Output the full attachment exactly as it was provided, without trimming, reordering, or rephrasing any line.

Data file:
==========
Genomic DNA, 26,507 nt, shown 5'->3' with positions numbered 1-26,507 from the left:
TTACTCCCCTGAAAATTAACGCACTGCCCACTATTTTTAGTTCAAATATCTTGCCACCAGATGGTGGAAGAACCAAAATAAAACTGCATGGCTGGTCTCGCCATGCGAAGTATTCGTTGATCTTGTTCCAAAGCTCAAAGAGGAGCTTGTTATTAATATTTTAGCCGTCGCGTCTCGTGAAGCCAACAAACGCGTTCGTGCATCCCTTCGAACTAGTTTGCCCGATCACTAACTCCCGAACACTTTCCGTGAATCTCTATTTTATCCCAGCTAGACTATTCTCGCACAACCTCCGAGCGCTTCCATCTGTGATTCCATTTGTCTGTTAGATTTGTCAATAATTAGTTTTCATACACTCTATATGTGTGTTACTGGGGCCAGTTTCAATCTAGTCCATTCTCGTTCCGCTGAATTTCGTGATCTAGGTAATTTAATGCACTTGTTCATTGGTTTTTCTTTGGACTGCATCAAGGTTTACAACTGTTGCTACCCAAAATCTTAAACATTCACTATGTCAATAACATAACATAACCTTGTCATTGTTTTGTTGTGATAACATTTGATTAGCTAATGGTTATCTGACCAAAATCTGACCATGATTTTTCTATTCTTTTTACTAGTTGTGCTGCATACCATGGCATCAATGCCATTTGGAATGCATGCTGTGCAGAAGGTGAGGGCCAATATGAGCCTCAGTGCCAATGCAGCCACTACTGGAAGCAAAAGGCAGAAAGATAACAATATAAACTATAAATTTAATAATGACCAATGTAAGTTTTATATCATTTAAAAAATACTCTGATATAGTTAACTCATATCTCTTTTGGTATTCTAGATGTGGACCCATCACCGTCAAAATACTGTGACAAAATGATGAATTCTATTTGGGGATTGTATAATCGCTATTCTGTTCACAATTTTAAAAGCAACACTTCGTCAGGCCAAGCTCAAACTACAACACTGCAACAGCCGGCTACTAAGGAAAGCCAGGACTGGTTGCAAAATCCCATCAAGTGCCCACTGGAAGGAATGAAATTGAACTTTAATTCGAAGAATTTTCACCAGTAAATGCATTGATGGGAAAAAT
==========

Genomic DNA, 26,507 nt, shown 5'->3' with positions numbered 1-26,507 from the left:
TTACTCCCCTGAAAATTAACGCACTGCCCACTATTTTTAGTTCAAATATCTTGCCACCAGATGGTGGAAGAACCAAAATAAAACTGCATGGCTGGTCTCGCCATGCGAAGTATTCGTTGATCTTGTTCCAAAGCTCAAAGAGGAGCTTGTTATTAATATTTTAGCCGTCGCGTCTCGTGAAGCCAACAAACGCGTTCGTGCATCCCTTCGAACTAGTTTGCCCGATCACTAACTCCCGAACACTTTCCGTGAATCTCTATTTTATCCCAGCTAGACTATTCTCGCACAACCTCCGAGCGCTTCCATCTGTGATTCCATTTGTCTGTTAGATTTGTCAATAATTAGTTTTCATACACTCTATATGTGTGTTACTGGGGCCAGTTTCAATCTAGTCCATTCTCGTTCCGCTGAATTTCGTGATCTAGGTAATTTAATGCACTTGTTCATTGGTTTTTCTTTGGACTGCATCAAGGTTTACAACTGTTGCTACCCAAAATCTTAAACATTCACTATGTCAATAACATAACATAACCTTGTCATTGTTTTGTTGTGATAACATTTGATTAGCTAATGGTTATCTGACCAAAATCTGACCATGATTTTTCTATTCTTTTTACTAGTTGTGCTGCATACCATGGCATCAATGCCATTTGGAATGCATGCTGTGCAGAAGGTGAGGGCCAATATGAGCCTCAGTGCCAATGCAGCCACTACTGGAAGCAAAAGGCAGAAAGATAACAATATAAACTATAAATTTAATAATGACCAATGTAAGTTTTATATCATTTAAAAAATACTCTGATATAGTTAACTCATATCTCTTTTGGTATTCTAGATGTGGACCCATCACCGTCAAAATACTGTGACAAAATGATGAATTCTATTTGGGGATTGTATAATCGCTATTCTGTTCACAATTTTAAAAGCAACACTTCGTCAGGCCAAGCTCAAACTACAACACTGCAACAGCCGGCTACTAAGGAAAGCCAGGACTGGTTGCAAAATCCCATCAAGTGCCCACTGGAAGGAATGAAATTGAACTTTAATTCGAAGAATTTTCACCAGTAAATGCATTGATGGGAAAAAT